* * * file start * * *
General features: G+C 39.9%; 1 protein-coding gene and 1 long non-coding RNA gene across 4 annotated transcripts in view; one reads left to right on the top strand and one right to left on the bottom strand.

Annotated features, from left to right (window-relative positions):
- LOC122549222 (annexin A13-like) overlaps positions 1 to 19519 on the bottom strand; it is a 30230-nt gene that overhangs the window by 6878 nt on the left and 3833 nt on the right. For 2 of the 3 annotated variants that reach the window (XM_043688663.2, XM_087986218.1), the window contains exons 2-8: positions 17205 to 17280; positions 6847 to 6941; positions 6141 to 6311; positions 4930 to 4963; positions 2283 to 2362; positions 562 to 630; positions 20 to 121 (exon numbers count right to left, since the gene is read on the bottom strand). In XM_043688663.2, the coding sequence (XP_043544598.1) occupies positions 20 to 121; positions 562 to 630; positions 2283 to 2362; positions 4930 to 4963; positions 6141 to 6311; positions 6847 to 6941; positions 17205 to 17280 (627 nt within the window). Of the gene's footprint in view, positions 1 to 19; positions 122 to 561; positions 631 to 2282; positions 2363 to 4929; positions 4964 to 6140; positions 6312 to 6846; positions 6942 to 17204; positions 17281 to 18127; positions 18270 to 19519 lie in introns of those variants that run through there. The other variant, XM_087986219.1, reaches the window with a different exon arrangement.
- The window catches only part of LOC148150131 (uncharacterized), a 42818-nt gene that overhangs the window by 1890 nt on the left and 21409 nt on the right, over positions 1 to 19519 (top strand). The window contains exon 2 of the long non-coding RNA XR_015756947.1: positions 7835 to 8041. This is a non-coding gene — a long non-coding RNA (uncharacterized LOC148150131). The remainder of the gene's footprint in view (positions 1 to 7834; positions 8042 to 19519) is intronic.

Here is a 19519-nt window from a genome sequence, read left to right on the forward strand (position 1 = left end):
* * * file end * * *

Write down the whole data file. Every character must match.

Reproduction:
General features: G+C 39.9%; 1 protein-coding gene and 1 long non-coding RNA gene across 4 annotated transcripts in view; one reads left to right on the top strand and one right to left on the bottom strand.

Annotated features, from left to right (window-relative positions):
- LOC122549222 (annexin A13-like) overlaps positions 1 to 19519 on the bottom strand; it is a 30230-nt gene that overhangs the window by 6878 nt on the left and 3833 nt on the right. For 2 of the 3 annotated variants that reach the window (XM_043688663.2, XM_087986218.1), the window contains exons 2-8: positions 17205 to 17280; positions 6847 to 6941; positions 6141 to 6311; positions 4930 to 4963; positions 2283 to 2362; positions 562 to 630; positions 20 to 121 (exon numbers count right to left, since the gene is read on the bottom strand). In XM_043688663.2, the coding sequence (XP_043544598.1) occupies positions 20 to 121; positions 562 to 630; positions 2283 to 2362; positions 4930 to 4963; positions 6141 to 6311; positions 6847 to 6941; positions 17205 to 17280 (627 nt within the window). Of the gene's footprint in view, positions 1 to 19; positions 122 to 561; positions 631 to 2282; positions 2363 to 4929; positions 4964 to 6140; positions 6312 to 6846; positions 6942 to 17204; positions 17281 to 18127; positions 18270 to 19519 lie in introns of those variants that run through there. The other variant, XM_087986219.1, reaches the window with a different exon arrangement.
- The window catches only part of LOC148150131 (uncharacterized), a 42818-nt gene that overhangs the window by 1890 nt on the left and 21409 nt on the right, over positions 1 to 19519 (top strand). The window contains exon 2 of the long non-coding RNA XR_015756947.1: positions 7835 to 8041. This is a non-coding gene — a long non-coding RNA (uncharacterized LOC148150131). The remainder of the gene's footprint in view (positions 1 to 7834; positions 8042 to 19519) is intronic.

Here is a 19519-nt window from a genome sequence, read left to right on the forward strand (position 1 = left end):